Challenging death on killer coasts
There are fishing villages in Vietnam where they say the women must look for a new husband every two years.
On a typhoon-lashed coast, the risk of death is a constant companion as increasing numbers of fishermen ply perhaps the country's most dangerous and poorly paid trade. It is a national tragedy.
Reports that more than 1,000 boats are missing along the southern rump in the wake of Typhoon Linda come despite efforts by Hanoi to end the drownings that blight life in coastal towns.
Fishing communities along the coast often consist of mud shacks without running water or electricity. They are among the country's poorest villages, untouched by reforms that have brought fast growth to bigger towns.
Many of the boats working the coast are little more than four metres long, often completely bereft of safety equipment or radios.
'Most of us are too poor and can afford only nets and fuel,' said one seaman, who fishes for squid and mackerel off the reefs of Nha Trang.
'And many of us get nervous with safety equipment.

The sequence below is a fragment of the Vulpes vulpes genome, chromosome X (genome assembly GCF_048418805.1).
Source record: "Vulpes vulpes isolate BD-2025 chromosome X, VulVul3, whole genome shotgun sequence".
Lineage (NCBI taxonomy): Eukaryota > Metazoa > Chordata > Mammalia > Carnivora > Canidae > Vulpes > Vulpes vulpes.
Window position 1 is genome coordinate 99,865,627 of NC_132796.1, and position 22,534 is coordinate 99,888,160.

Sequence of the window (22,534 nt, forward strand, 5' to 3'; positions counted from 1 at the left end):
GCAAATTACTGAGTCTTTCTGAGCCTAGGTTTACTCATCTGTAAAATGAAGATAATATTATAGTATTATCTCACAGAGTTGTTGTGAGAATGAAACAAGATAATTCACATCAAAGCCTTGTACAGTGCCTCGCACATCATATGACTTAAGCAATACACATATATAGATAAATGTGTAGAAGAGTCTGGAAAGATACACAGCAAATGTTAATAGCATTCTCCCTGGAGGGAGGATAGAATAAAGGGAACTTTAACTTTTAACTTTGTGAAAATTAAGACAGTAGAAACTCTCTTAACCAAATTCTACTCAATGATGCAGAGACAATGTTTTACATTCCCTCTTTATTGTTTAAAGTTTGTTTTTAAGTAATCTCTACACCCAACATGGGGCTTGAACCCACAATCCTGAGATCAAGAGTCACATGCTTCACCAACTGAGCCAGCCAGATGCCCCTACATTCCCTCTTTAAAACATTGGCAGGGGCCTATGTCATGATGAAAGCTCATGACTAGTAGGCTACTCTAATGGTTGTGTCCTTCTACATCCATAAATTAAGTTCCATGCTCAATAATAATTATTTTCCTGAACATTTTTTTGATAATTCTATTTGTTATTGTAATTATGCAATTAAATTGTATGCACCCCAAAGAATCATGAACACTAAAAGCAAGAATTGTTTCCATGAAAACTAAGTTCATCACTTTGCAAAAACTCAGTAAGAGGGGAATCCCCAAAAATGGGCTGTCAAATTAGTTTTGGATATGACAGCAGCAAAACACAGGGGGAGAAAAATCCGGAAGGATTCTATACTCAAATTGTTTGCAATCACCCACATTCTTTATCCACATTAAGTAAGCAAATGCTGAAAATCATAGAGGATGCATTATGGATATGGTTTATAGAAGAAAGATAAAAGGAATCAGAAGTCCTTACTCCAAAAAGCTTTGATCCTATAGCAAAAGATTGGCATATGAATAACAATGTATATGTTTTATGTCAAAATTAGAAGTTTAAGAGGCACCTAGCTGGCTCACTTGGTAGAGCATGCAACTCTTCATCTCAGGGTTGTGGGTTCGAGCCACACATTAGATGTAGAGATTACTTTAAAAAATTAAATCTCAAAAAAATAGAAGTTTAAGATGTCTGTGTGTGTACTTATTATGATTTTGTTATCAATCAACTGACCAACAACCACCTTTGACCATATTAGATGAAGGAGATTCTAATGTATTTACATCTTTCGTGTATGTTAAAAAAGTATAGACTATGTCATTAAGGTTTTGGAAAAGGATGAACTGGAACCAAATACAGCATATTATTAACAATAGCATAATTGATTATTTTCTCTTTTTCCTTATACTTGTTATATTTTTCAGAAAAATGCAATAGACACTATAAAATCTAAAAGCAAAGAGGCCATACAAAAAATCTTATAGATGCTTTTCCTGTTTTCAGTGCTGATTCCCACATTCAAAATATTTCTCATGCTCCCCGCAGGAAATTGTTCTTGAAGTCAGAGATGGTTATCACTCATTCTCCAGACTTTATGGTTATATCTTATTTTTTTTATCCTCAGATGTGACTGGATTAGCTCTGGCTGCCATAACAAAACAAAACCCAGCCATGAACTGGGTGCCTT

'It brings bad luck - Vietnamese fishermen are very superstitious.' And as stocks of squid and shrimp dry up, boats often have to head further and further out into the South China Sea to snare any sort of catch.
The Government has been trying for months to improve radio and weather reporting links, while trying to get captains to use life-jackets.
The moves follow a string of tragedies, including the deaths of an estimated 175 fishermen during a storm last year off the north-central province of Thanh Hoa.
As a tropical storm swept towards the coast, hundreds of boats headed out into its eye, chasing a non-existent school of giant mackerel.
The fishermen's bodies washed ashore for weeks afterwards.